Inflation. Commodities prices continue to set new record highs almost on a daily basis. An intense debate has erupted among market participants as to whether we are experiencing a commodities boom or bubble. Goldman Sachs commodities research argues the jump in raw materials prices is fundamentally-driven given the inability of producers to bring on new supply to meet the increased demand. Goldman Sachs commodities research forecasts average 2008 prices for a variety of energy, industrial metals, and agricultural raw materials will be 50% above the 2007 average. Last week, we analyzed sector performance during periods of accelerating PPI “crude materials” inflation. Prior periods of rising PPI “crude materials” inflation coincided with falling operating margins, P/E multiple contraction, and low equity returns. We found that Energy and Materials posted high returns while Telecom Services and Financials performed the worst (see US Equity Views: Inflation dampens margins, multiples & returns, June 16, 2008).

Consumer weakness. Firms now routinely acknowledge weakening end-market demand and “trading down” by consumers. In addition to surging energy and food prices, credit availability remains tight. Mortgage and credit card delinquencies are rising. Unemployment recently jumped to 5.5%. These trends will negatively affect consumer-driven sectors.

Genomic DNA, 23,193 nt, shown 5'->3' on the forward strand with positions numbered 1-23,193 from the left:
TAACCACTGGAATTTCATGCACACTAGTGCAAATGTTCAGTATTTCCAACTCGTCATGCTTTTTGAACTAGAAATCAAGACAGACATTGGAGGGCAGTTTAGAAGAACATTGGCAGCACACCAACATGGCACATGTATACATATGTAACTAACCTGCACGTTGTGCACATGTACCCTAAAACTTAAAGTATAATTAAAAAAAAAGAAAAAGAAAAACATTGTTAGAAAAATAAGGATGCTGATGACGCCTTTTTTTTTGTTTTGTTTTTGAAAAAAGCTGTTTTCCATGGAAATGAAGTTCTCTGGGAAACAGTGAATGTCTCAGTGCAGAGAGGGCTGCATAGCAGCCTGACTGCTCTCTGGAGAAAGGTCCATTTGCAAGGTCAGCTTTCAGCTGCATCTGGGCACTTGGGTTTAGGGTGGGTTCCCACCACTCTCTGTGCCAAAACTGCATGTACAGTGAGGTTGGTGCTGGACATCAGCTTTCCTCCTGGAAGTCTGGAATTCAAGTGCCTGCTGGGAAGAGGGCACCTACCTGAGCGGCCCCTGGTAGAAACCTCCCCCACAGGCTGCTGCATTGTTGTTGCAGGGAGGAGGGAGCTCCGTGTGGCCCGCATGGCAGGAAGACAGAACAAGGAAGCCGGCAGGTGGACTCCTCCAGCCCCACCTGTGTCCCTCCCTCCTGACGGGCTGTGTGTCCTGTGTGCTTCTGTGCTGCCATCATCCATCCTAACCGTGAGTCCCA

Fiscal stimulus. Although the fiscal stimulus has prompted spending in the near term, the longer-term prospects for the consumer remain poor. Consumer Staples should perform better than Consumer Discretionary as consumers cut down on compulsory items in favor of necessities. What sustains consumer spending after the tax rebate checks have been spent?

Global growth. Global economic activity is slowing, but firms with high non-US sales are more better positioned relative to domestically-oriented companies. A weak dollar should also drive sales outside the US. Sectors with above-average foreign sales include Information Technology (55%), Energy (45%), and Materials (41%). Non-US sales are 29% of S&P 500 total.